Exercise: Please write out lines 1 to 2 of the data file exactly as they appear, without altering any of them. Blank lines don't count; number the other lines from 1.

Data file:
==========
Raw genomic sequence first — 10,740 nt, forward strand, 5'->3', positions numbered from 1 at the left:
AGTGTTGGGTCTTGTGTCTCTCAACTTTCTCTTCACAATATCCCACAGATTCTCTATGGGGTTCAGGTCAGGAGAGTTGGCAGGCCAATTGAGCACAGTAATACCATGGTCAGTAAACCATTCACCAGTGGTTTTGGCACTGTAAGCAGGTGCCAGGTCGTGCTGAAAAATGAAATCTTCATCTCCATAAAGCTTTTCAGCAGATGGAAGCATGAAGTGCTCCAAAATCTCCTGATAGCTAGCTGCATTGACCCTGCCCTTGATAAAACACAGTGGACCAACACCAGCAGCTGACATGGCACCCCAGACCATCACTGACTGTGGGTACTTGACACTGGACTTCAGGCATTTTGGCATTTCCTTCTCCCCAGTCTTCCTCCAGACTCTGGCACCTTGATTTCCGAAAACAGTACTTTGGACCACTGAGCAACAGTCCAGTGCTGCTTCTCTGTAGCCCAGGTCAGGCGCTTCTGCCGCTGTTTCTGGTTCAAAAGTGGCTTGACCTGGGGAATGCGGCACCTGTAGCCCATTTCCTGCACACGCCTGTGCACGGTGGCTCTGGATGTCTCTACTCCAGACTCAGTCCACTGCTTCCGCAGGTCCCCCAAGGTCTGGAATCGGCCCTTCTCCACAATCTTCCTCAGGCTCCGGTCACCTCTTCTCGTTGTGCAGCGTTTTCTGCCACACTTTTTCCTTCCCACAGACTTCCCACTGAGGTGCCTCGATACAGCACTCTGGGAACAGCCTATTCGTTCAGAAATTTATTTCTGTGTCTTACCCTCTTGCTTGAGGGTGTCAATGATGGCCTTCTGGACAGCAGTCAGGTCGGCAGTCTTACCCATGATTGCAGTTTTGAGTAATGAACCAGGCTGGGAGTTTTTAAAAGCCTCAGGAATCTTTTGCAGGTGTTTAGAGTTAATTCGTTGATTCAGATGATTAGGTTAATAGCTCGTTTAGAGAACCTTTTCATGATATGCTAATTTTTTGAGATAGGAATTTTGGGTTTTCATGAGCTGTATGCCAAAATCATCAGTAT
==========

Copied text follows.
Raw genomic sequence first — 10,740 nt, forward strand, 5'->3', positions numbered from 1 at the left:
AGTGTTGGGTCTTGTGTCTCTCAACTTTCTCTTCACAATATCCCACAGATTCTCTATGGGGTTCAGGTCAGGAGAGTTGGCAGGCCAATTGAGCACAGTAATACCATGGTCAGTAAACCATTCACCAGTGGTTTTGGCACTGTAAGCAGGTGCCAGGTCGTGCTGAAAAATGAAATCTTCATCTCCATAAAGCTTTTCAGCAGATGGAAGCATGAAGTGCTCCAAAATCTCCTGATAGCTAGCTGCATTGACCCTGCCCTTGATAAAACACAGTGGACCAACACCAGCAGCTGACATGGCACCCCAGACCATCACTGACTGTGGGTACTTGACACTGGACTTCAGGCATTTTGGCATTTCCTTCTCCCCAGTCTTCCTCCAGACTCTGGCACCTTGATTTCCGAAAACAGTACTTTGGACCACTGAGCAACAGTCCAGTGCTGCTTCTCTGTAGCCCAGGTCAGGCGCTTCTGCCGCTGTTTCTGGTTCAAAAGTGGCTTGACCTGGGGAATGCGGCACCTGTAGCCCATTTCCTGCACACGCCTGTGCACGGTGGCTCTGGATGTCTCTACTCCAGACTCAGTCCACTGCTTCCGCAGGTCCCCCAAGGTCTGGAATCGGCCCTTCTCCACAATCTTCCTCAGGCTCCGGTCACCTCTTCTCGTTGTGCAGCGTTTTCTGCCACACTTTTTCCTTCCCACAGACTTCCCACTGAGGTGCCTCGATACAGCACTCTGGGAACAGCCTATTCGTTCAGAAATTTATTTCTGTGTCTTACCCTCTTGCTTGAGGGTGTCAATGATGGCCTTCTGGACAGCAGTCAGGTCGGCAGTCTTACCCATGATTGCAGTTTTGAGTAATGAACCAGGCTGGGAGTTTTTAAAAGCCTCAGGAATCTTTTGCAGGTGTTTAGAGTTAATTCGTTGATTCAGATGATTAGGTTAATAGCTCGTTTAGAGAACCTTTTCATGATATGCTAATTTTTTGAGATAGGAATTTTGGGTTTTCATGAGCTGTATGCCAAAATCATCAGTAT